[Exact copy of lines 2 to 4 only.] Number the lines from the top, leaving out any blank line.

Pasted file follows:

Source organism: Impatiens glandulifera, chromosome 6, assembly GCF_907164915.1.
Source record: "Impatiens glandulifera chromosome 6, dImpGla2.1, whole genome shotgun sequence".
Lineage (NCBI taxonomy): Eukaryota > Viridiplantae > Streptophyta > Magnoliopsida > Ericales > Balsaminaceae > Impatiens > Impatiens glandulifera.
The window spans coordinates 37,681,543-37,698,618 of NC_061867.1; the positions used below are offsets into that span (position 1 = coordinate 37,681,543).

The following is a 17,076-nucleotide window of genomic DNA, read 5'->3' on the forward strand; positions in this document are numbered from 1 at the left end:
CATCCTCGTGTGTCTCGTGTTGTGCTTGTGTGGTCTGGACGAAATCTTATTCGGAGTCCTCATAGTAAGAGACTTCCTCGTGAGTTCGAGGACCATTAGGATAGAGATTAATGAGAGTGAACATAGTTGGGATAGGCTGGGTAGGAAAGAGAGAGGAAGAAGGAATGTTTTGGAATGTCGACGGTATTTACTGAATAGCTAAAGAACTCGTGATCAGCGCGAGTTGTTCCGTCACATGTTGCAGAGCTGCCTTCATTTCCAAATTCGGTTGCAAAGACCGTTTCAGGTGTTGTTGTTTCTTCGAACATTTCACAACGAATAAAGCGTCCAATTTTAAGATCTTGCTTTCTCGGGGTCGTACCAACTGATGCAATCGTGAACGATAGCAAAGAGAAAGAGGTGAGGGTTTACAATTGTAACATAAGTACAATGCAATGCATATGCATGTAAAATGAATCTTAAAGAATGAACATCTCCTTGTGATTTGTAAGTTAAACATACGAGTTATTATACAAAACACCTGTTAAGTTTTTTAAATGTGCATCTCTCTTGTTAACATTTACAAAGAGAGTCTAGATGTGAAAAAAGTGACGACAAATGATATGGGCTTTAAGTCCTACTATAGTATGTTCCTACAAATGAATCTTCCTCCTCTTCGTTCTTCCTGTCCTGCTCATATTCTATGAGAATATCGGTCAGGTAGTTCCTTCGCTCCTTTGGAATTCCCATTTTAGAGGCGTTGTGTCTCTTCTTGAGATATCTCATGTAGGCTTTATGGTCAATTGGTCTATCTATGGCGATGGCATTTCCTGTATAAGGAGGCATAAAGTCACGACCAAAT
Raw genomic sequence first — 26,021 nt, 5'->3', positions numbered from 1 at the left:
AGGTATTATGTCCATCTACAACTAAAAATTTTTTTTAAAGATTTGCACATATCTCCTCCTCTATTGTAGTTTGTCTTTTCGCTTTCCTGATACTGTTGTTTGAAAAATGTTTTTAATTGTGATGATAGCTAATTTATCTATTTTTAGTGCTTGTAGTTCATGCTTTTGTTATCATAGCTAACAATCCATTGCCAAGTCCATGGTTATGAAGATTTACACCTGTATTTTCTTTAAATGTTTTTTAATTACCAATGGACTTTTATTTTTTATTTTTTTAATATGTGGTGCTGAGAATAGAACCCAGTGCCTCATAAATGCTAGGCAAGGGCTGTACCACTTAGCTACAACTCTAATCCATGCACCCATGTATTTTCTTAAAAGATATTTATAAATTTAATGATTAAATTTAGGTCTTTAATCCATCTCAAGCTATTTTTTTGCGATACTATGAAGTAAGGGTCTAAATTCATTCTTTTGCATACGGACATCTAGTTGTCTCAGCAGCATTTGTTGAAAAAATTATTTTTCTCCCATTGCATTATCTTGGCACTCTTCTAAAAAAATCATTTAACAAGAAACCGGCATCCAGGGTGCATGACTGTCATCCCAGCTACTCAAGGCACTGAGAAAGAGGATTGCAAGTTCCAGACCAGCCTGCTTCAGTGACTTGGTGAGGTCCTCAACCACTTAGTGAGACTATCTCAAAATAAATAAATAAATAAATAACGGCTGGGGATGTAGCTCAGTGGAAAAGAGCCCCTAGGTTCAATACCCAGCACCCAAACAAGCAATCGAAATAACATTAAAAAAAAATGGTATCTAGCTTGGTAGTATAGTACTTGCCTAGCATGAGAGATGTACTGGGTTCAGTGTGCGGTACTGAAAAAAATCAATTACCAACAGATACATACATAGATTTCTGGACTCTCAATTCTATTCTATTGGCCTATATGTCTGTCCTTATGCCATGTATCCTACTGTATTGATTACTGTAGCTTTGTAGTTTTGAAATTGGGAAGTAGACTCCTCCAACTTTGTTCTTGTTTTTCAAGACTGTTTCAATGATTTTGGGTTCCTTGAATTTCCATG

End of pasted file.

Source record: "Impatiens glandulifera chromosome 6, dImpGla2.1, whole genome shotgun sequence".
Lineage (NCBI taxonomy): Eukaryota > Viridiplantae > Streptophyta > Magnoliopsida > Ericales > Balsaminaceae > Impatiens > Impatiens glandulifera.
The window spans coordinates 37,681,543-37,698,618 of NC_061867.1; the positions used below are offsets into that span (position 1 = coordinate 37,681,543).